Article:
All angles, all pokes, all contacts that look like mishits until they roll, slowly and precisely, into the one spot nobody is covering. We praise elegant players because they make the simple look beautiful and the complicated look easy; similarly, we enjoy the scruffy players because they make the simple and the difficult look all the same kind of peculiar. Like they kicked the ball and sneezed at the same time, but on purpose, and to great effect.
How Arsenal must gaze with envy at Liverpool's forward options. Jota isn't even a guaranteed starter when everybody's fit, while Arsenal have to pick between the fading memory of Pierre-Emerick Aubameyang and the fading memory of Alexander Lacazette. With the former undergoing medical checks it was the latter's turn to underwhelm, and underwhelm he did, and the pressure to buy somebody — anybody! — rose by another tick.
You have to feel a little sorry for Arsenal's acquisitions team. On the one hand they need to get this striker purchase absolutely right: it's going to be expensive, because strikers are expensive and good strikers even more so, and getting it wrong would be a disaster. But on the other hand they absolutely need to get it sorted yesterday, if not a couple of weeks ago, because currently there is nothing at all up front.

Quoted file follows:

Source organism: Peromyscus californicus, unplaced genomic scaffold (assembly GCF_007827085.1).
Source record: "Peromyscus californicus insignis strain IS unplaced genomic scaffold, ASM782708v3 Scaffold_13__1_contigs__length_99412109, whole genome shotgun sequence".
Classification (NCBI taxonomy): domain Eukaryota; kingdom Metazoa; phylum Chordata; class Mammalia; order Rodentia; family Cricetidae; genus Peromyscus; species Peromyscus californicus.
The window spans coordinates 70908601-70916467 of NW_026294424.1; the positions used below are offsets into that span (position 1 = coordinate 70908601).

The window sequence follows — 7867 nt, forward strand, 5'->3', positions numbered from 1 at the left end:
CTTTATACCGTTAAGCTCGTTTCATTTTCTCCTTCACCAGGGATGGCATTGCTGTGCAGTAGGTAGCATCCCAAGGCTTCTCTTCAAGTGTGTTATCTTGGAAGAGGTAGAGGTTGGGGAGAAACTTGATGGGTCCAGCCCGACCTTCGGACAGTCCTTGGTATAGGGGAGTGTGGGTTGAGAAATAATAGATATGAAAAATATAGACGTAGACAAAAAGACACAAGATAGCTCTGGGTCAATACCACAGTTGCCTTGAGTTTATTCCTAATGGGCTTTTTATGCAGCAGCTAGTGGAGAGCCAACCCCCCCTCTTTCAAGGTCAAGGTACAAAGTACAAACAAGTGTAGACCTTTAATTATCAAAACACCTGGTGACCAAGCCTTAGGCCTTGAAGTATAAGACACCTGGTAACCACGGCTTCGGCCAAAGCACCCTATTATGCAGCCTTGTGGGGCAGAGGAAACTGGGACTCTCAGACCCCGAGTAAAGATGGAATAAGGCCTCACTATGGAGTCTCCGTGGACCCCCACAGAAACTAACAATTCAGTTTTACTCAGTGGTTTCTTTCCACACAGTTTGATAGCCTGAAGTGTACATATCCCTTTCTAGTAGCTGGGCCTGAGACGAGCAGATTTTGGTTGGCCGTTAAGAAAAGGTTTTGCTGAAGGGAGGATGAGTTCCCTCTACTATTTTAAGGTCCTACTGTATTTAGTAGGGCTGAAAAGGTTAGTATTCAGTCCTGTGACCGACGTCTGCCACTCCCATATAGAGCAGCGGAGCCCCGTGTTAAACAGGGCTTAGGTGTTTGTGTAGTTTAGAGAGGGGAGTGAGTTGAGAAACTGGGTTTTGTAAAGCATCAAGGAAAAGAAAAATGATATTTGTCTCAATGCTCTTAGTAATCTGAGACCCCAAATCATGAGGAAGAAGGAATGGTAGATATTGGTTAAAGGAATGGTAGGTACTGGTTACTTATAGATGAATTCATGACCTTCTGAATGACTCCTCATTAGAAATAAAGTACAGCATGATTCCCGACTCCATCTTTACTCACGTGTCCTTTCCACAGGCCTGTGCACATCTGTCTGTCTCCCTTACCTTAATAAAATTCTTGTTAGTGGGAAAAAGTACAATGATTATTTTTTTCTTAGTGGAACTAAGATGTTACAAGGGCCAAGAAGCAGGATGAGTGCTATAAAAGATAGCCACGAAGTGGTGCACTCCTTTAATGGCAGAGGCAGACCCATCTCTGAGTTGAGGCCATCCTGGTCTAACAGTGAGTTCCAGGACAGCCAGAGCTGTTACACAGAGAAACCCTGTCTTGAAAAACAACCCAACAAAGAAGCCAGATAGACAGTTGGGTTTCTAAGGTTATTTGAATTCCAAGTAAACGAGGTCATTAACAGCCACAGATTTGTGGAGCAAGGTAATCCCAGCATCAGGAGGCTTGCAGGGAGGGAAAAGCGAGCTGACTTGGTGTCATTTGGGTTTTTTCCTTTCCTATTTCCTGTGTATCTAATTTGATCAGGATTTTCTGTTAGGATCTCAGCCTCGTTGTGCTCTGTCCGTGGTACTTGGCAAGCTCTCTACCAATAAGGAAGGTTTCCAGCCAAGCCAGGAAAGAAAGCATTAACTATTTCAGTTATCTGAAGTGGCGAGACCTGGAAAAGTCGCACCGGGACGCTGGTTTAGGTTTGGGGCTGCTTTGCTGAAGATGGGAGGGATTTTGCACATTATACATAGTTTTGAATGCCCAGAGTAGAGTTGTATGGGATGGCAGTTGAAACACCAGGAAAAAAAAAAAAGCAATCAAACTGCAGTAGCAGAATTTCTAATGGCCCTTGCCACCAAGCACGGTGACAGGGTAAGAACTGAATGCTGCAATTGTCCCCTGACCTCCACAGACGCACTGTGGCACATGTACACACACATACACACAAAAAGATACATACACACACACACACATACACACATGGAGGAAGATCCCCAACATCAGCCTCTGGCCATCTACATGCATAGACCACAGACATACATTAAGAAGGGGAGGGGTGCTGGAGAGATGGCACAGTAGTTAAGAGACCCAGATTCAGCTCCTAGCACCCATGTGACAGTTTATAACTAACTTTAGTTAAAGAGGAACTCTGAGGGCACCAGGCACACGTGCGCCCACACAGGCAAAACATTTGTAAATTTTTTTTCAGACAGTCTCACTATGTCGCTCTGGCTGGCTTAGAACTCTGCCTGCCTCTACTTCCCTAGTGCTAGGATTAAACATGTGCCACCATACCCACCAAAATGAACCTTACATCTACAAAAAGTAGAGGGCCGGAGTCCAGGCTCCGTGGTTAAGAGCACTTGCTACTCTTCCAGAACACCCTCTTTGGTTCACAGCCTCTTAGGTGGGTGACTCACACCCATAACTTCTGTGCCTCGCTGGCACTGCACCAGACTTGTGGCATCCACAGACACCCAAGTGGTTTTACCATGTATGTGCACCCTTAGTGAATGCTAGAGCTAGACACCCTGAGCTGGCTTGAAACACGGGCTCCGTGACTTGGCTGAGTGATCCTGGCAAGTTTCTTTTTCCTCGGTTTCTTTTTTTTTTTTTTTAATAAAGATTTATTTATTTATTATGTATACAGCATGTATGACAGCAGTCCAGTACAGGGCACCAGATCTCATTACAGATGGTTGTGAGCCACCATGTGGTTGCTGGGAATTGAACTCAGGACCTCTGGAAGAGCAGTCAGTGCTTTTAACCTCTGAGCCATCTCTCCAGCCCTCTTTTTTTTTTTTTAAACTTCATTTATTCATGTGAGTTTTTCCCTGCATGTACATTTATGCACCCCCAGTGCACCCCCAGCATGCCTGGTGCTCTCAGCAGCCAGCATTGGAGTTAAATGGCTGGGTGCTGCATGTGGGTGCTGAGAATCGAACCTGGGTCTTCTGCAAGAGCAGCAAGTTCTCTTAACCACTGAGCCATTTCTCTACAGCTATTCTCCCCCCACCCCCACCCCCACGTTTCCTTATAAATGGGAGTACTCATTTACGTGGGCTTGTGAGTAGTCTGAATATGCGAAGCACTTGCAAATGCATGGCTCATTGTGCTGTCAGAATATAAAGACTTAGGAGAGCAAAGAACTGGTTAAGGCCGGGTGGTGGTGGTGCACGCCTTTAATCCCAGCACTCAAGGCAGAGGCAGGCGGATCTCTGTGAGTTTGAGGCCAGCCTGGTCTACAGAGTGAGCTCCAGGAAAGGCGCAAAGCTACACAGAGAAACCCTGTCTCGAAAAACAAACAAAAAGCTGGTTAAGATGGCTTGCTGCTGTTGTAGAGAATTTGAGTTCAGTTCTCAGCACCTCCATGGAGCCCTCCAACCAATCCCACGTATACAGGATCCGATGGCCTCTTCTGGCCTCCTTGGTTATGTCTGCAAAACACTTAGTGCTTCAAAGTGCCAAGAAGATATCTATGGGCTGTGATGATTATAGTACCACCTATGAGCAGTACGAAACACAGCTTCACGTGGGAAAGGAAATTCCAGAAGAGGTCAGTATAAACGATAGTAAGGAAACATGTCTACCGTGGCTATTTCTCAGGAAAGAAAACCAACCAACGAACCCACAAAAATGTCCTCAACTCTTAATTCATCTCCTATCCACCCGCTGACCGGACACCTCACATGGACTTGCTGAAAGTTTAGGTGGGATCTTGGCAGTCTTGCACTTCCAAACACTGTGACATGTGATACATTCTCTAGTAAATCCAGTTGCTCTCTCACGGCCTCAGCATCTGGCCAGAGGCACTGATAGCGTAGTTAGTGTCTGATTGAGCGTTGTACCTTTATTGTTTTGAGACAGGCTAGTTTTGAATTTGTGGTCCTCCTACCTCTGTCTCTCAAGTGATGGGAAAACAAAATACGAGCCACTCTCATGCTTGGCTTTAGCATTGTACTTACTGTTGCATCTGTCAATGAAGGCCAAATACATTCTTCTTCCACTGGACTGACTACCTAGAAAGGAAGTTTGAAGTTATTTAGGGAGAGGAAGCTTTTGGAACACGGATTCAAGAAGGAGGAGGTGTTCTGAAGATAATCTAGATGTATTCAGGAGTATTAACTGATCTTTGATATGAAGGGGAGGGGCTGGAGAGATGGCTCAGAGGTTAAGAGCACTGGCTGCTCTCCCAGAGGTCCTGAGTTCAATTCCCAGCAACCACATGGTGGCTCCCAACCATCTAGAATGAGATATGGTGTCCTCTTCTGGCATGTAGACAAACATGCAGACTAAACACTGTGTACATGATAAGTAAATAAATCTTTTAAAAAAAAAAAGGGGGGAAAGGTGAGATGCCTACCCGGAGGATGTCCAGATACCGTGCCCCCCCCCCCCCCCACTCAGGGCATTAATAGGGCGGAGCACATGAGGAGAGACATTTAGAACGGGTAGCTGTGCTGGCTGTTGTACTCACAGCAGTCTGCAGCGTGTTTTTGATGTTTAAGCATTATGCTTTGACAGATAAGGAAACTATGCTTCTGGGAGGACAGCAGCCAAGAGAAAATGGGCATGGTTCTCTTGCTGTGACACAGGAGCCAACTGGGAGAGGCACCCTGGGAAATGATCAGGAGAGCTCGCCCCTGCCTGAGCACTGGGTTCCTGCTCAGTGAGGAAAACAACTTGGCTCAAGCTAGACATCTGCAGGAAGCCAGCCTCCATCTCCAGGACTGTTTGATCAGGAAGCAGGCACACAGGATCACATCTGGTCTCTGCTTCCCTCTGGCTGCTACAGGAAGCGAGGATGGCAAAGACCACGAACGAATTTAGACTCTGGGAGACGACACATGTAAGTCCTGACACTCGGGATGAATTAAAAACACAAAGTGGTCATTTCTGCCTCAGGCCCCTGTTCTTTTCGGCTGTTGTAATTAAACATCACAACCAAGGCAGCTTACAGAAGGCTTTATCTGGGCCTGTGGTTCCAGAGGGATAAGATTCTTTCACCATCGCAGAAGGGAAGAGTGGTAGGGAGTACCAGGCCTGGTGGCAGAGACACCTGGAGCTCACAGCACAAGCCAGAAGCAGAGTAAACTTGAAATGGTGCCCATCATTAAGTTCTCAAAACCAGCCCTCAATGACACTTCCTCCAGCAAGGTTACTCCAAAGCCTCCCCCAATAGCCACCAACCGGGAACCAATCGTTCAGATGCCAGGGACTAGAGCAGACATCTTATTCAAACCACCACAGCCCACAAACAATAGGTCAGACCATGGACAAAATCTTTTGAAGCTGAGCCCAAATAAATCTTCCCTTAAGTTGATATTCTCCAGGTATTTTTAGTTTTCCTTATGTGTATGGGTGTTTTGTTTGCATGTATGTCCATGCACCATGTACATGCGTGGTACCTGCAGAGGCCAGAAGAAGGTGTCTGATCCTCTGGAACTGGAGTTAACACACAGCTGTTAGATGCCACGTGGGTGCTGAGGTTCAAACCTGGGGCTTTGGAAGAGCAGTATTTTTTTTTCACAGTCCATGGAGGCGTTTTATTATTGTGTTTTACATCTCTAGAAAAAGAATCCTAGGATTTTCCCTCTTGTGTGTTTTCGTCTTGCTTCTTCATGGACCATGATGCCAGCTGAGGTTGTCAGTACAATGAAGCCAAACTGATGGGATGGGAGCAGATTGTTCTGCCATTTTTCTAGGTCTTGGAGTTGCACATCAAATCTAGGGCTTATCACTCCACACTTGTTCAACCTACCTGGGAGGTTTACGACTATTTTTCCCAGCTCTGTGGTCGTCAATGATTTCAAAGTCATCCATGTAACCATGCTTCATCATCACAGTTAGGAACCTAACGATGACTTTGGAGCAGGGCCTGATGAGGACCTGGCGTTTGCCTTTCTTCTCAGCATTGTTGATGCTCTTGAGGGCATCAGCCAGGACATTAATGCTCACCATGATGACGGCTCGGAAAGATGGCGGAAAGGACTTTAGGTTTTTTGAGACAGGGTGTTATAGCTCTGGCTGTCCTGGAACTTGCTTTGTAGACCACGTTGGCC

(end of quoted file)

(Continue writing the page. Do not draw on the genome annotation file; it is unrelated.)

Lacazette had two sights of goal yesterday. One was a free-kick, well saved. The other went hard and high into the crowd, and then, having missed the frame of the goal completely, he received the ultimate insult. The referee looked at the striker, and looked at the weird and terrible shot that disappeared in the wrong direction for no apparent reason, and thought "Yeah, that checks out. Goal kick." Not even a sympathy corner.
Arsenal's other pressing need is a midfield — little tactics joke for you there — although that's not just a question of recruitment. Having been without Granit Xhaka for this game due to a daft red card, they will be without Thomas Partey for the next because of, yep, a daft red card. Though honestly, we have nothing but sympathy for the lad. You ask us to do anything complicated the same day we get off a plane, and we'll kick somebody and go home early as well.

Leave The Trophy By The Door, Lads

When it comes to international tournaments, there is something wonderfully freeing about an early exit for the defending champions. Whatever happens from that point on, you know it will be something different. Something new. So that'll be some consolation for the shellshocked players, coaches and supporters of Algeria, right? Right?!